Not Just Depression

Not Just Depression
Many of us suffer from not only depression, but also anxiety. I remember when I was young thinking, “How can you be treated for anxiety AND depression-—wouldn’t they counteract each other?” Well, they don’t exactly counteract each other, but they do affect one another. This is why it is so important to explain ALL of your symptoms to your doctor. She can’t treat something of which she isn’t aware.

People who have bipolar disorder, as well as many other mood disorders, are often treated with antidepressants. They will usually help the depression, but what about the other symptoms? For those of us who also have anxiety, antidepressants can increase the anxious feelings, jitteriness, sleeplessness, etc. In cases such as these, the anxiety (and/or mania) must also be treated.

So many times, we focus on our depression because it can be so debilitating, but you might not recognize that you’re also suffering from anxiety. Maybe you see the symptoms of anxiety as symptoms of depression. Irritability is a symptom of depression, but how do you feel when you’re suffering from anxiety? Irritable, right?

Before you see your doctor, make an all-inclusive list of your symptoms. Write down everything, even if you think it might not be important. Let your doctor determine what is or isn’t important. If she has all the information, she will be better able to treat you.

There are those of us who suffer from drastic mood swings. We’ve been labeled (drama queen, etc.) and abandoned by people because they don’t understand that we aren’t choosing to be that way. There’s a stigma attached to having mood swings, so we deny it. Many times, we minimize it in our minds because we are ashamed of the way we behave. We might even think we are choosing to feel and act the way we do, but nothing could be farther from the truth.

If you suffer from dramatic mood swings, don’t allow yourself to feel ashamed. Don’t assume it’s just your personality. Don’t think it’s just PMS. Hormonal changes may aggravate your symptoms, but let the doctor determine whether that is happening with you. You might need to be treated with a mood stabilizer, which is exactly what it says—-a medication which stabilizes your moods. It prevents the extreme mood changes, making you feel more calm and relaxed.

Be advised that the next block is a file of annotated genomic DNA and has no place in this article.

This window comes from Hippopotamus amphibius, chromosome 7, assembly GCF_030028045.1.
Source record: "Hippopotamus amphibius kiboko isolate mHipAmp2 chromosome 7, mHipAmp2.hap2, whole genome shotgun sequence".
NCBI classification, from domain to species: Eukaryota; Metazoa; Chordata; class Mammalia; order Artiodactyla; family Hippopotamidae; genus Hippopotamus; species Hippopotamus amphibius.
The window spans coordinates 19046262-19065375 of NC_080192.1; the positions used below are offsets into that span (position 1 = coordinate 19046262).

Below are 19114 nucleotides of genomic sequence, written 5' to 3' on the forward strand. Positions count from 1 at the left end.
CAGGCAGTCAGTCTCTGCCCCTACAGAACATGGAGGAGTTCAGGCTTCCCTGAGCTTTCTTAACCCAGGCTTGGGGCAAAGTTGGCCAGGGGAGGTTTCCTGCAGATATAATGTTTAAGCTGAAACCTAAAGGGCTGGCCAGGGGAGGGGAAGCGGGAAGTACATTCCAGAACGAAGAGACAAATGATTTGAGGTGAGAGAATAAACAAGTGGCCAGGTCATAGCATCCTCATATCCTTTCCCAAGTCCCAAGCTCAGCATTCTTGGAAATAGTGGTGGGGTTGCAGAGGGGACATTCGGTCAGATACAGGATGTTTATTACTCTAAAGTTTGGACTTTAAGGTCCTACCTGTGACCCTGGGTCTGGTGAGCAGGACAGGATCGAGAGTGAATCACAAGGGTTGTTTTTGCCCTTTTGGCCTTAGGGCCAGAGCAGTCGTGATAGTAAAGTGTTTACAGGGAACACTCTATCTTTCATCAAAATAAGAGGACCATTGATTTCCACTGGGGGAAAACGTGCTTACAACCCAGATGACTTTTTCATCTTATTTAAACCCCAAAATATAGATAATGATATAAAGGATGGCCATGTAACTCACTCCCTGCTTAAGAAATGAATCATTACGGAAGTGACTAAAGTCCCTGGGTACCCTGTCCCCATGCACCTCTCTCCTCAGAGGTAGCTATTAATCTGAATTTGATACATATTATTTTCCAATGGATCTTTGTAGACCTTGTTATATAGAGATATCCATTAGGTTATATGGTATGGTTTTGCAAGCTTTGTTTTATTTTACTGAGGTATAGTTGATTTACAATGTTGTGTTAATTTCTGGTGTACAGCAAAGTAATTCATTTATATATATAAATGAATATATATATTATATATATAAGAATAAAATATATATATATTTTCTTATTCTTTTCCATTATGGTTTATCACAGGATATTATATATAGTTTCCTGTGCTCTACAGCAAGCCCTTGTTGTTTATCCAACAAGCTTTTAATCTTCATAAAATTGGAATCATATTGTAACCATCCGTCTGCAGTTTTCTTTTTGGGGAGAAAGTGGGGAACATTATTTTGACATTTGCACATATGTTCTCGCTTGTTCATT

If you have tried several antidepressants and/or anxiety medications without much success, don’t give up. Don’t feel as if you are going to “annoy” the doctor. It isn’t your fault if the medications your doctor prescribed haven’t helped you. Most doctors will tell you that finding the right medications is a matter of trial and error. There are many medications she can prescribe to treat you, but it usually takes a lot of time to find the right “cocktail” for you. Just stick with it and don’t give up.

It is also important to NOT stop taking a medication without talking about it with your doctor first. ALWAYS read the printouts you receive from your pharmacist when you fill your prescriptions. Keep them, and if you begin to have a new symptom, refer back to the printouts to see if it is listed, and notify your pharmacist or doctor. Many side effects will subside after a while, but others can be symptoms of serious conditions caused by your body’s response to the medications. Also, remember that not all of the possible side effects will be listed in the printout. That is why you should write down everything, so you don’t forget, and do not ignore any new symptoms.

If you are one of the millions of us who do need medications, try not to get discouraged if you don’t feel better right away. Remember that it takes them time to get into your system and make changes. But if you’ve been on a medication for a few months and it doesn’t seem to be helping (especially if your symptoms worsen), notify your doctor and, once again, go over ALL your symptoms. It might be time to rethink your diagnosis and try something different.

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